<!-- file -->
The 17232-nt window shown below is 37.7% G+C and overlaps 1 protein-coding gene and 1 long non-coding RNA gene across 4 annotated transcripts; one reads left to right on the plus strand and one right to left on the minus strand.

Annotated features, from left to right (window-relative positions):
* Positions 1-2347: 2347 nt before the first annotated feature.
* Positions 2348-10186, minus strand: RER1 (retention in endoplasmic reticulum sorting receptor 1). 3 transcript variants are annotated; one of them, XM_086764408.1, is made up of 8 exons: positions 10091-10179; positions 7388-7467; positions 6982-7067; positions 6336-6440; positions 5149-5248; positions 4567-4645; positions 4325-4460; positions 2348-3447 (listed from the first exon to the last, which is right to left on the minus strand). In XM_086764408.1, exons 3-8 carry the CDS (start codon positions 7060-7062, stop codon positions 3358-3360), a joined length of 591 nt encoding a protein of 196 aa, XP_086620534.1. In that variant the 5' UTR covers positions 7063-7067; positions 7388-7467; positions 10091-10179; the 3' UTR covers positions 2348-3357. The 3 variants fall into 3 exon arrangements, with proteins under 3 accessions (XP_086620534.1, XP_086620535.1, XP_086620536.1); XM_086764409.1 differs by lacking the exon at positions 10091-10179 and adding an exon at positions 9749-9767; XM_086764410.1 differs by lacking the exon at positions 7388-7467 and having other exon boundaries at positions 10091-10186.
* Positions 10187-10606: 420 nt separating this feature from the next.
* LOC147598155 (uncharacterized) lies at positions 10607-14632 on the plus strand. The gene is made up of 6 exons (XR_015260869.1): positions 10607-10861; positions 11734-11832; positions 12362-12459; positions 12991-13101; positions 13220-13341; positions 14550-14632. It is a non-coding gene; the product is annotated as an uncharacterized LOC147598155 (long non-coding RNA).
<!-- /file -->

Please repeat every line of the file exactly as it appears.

The 17232-nt window shown below is 37.7% G+C and overlaps 1 protein-coding gene and 1 long non-coding RNA gene across 4 annotated transcripts; one reads left to right on the plus strand and one right to left on the minus strand.

Annotated features, from left to right (window-relative positions):
* Positions 1-2347: 2347 nt before the first annotated feature.
* Positions 2348-10186, minus strand: RER1 (retention in endoplasmic reticulum sorting receptor 1). 3 transcript variants are annotated; one of them, XM_086764408.1, is made up of 8 exons: positions 10091-10179; positions 7388-7467; positions 6982-7067; positions 6336-6440; positions 5149-5248; positions 4567-4645; positions 4325-4460; positions 2348-3447 (listed from the first exon to the last, which is right to left on the minus strand). In XM_086764408.1, exons 3-8 carry the CDS (start codon positions 7060-7062, stop codon positions 3358-3360), a joined length of 591 nt encoding a protein of 196 aa, XP_086620534.1. In that variant the 5' UTR covers positions 7063-7067; positions 7388-7467; positions 10091-10179; the 3' UTR covers positions 2348-3357. The 3 variants fall into 3 exon arrangements, with proteins under 3 accessions (XP_086620534.1, XP_086620535.1, XP_086620536.1); XM_086764409.1 differs by lacking the exon at positions 10091-10179 and adding an exon at positions 9749-9767; XM_086764410.1 differs by lacking the exon at positions 7388-7467 and having other exon boundaries at positions 10091-10186.
* Positions 10187-10606: 420 nt separating this feature from the next.
* LOC147598155 (uncharacterized) lies at positions 10607-14632 on the plus strand. The gene is made up of 6 exons (XR_015260869.1): positions 10607-10861; positions 11734-11832; positions 12362-12459; positions 12991-13101; positions 13220-13341; positions 14550-14632. It is a non-coding gene; the product is annotated as an uncharacterized LOC147598155 (long non-coding RNA).